Global Policy Forum

No Longer No. 1, and No Wonder


By Steven Pearlstein

Washington Post
September 27, 2006

On the surface, two studies out this week seem to raise warning flags about the competitiveness of the U.S. economy.

One, the annual ranking from the World Economic Forum -- the elite business organization that runs the annual winter schmooze-fest in Davos, Switzerland -- finds that the United States has fallen from No. 1, a position it shared with Finland for most of a decade, to an unsettling sixth place.

And the National Association of Manufacturers, along with the Manufacturers Alliance, is scheduled to release an update of an earlier study today showing that the burdens of regulation, taxation, litigation and health care are even greater than they were in 2002, when the "cost gap" between U.S. companies and those of our largest trading partners was 22.4 percent.

The predictable response from the business community will be to use these studies to warn of impending economic ruin unless the government adopts the Republican agenda of less regulation, lower taxes, tort reform, and relieving companies of health-care and pension costs.

Don't be fooled. These reports speak to the embarrassing failure of a decade of Republican rule in improving U.S. competitiveness. Business taxes, as a percentage of anything you want to measure, are at their lowest level in decades. The Bush White House has subjected new regulations to rigorous cost-benefit analysis. Several reforms make it less attractive for shareholders, workers and consumers to file frivolous lawsuits, but not necessarily for businesses. And in case you hadn't noticed, businesses have already made tremendous strides in shifting health-care and pension costs to workers.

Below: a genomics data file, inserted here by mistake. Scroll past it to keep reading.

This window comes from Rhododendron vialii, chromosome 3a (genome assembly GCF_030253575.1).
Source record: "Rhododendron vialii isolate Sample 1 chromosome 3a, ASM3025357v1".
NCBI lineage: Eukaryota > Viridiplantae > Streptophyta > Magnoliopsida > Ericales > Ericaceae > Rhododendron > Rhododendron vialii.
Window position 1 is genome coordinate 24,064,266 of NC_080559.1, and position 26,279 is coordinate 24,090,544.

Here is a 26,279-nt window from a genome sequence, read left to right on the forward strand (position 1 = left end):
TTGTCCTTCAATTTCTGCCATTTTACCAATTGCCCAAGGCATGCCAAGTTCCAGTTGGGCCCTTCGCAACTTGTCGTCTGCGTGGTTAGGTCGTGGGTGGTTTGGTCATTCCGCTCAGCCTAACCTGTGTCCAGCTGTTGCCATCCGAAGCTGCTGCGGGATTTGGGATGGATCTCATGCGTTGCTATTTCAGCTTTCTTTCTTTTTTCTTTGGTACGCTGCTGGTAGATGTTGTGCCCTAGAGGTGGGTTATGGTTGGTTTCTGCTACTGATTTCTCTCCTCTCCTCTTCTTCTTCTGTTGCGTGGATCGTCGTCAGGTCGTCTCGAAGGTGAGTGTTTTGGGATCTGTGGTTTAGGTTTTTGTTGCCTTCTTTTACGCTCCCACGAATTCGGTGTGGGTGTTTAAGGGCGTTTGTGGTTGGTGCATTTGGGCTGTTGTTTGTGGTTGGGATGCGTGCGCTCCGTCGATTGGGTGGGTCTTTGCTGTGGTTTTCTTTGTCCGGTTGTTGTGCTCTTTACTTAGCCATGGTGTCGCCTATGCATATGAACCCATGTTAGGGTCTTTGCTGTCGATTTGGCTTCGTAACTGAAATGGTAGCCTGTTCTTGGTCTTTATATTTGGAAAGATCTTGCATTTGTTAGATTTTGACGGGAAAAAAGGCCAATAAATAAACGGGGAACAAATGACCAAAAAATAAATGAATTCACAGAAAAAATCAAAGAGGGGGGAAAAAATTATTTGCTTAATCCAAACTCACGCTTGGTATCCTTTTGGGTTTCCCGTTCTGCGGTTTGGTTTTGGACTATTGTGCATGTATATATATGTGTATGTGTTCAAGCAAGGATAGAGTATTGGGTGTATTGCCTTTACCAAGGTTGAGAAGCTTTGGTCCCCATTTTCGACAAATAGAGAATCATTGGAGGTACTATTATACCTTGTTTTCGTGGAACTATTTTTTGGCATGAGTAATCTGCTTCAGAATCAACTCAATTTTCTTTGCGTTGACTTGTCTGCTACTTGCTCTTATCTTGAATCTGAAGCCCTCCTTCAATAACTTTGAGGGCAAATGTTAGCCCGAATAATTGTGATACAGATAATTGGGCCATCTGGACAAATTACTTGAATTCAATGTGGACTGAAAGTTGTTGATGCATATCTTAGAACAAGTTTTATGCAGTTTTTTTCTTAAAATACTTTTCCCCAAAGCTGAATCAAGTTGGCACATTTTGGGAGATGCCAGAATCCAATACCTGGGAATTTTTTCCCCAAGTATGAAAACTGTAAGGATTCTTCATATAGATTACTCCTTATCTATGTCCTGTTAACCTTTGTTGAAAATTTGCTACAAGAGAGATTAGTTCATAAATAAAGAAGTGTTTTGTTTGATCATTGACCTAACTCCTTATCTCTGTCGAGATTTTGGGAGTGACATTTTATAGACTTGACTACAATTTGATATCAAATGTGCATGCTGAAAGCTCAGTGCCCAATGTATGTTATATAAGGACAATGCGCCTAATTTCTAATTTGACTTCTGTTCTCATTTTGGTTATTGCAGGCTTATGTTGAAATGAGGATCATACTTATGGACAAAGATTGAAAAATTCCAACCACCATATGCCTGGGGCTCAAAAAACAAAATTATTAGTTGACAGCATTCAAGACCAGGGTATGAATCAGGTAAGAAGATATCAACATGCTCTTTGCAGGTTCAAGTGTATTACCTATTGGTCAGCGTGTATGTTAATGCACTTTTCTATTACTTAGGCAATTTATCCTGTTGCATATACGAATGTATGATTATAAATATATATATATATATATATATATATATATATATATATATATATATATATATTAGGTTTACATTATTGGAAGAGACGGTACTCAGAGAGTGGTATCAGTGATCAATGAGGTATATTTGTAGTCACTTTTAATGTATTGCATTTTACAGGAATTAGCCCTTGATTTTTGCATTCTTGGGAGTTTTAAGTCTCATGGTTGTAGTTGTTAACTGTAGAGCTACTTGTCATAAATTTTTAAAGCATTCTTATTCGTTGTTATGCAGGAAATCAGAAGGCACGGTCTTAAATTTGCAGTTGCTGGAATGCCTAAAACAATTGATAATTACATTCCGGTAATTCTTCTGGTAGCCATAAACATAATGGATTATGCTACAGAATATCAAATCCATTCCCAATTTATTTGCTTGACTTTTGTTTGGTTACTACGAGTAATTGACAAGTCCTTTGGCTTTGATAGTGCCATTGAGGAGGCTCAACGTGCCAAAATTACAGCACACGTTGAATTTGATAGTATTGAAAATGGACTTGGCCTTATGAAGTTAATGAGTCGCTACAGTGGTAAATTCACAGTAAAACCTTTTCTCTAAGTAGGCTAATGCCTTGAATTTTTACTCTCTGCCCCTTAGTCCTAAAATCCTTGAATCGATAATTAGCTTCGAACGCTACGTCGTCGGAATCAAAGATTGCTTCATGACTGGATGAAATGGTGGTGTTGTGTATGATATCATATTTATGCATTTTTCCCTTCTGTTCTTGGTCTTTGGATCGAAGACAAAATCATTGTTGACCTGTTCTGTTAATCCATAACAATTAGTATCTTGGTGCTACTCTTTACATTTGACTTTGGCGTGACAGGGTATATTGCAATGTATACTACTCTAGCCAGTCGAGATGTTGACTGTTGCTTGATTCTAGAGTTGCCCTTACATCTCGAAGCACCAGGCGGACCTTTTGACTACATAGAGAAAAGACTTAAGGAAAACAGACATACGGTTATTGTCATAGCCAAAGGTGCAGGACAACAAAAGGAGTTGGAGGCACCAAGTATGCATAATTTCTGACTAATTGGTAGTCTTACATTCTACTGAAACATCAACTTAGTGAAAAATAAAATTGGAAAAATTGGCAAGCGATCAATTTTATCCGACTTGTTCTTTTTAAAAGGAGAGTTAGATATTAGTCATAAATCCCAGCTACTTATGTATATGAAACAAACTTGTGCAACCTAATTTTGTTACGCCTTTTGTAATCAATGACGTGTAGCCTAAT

In fact, an alternative reading of the new reports suggests that the business community needs to do some serious thinking about competitiveness and economic policy. Let's take the legal system, a negative in both reports. It ought to be obvious to anyone who has followed the asbestos debacle or the medical malpractice issue that litigation has become an inefficient way to police the behavior of companies, executives and service professionals. But the only realistic alternative is regulation by government, which the business community opposes. You can't have it both ways.

You can't, for example, just tell smokers they have no recourse against tobacco companies that market products they know to be deadly if you don't have a Food and Drug Administration with power to regulate unsafe tobacco products. You can't tell shareholders they have no right to sue management if you oppose regulations that might give shareholders a voice in who runs the company. You can't tell workers not to sue employers for unsafe workplaces while you're busy neutering the Occupational Safety and Health Administration.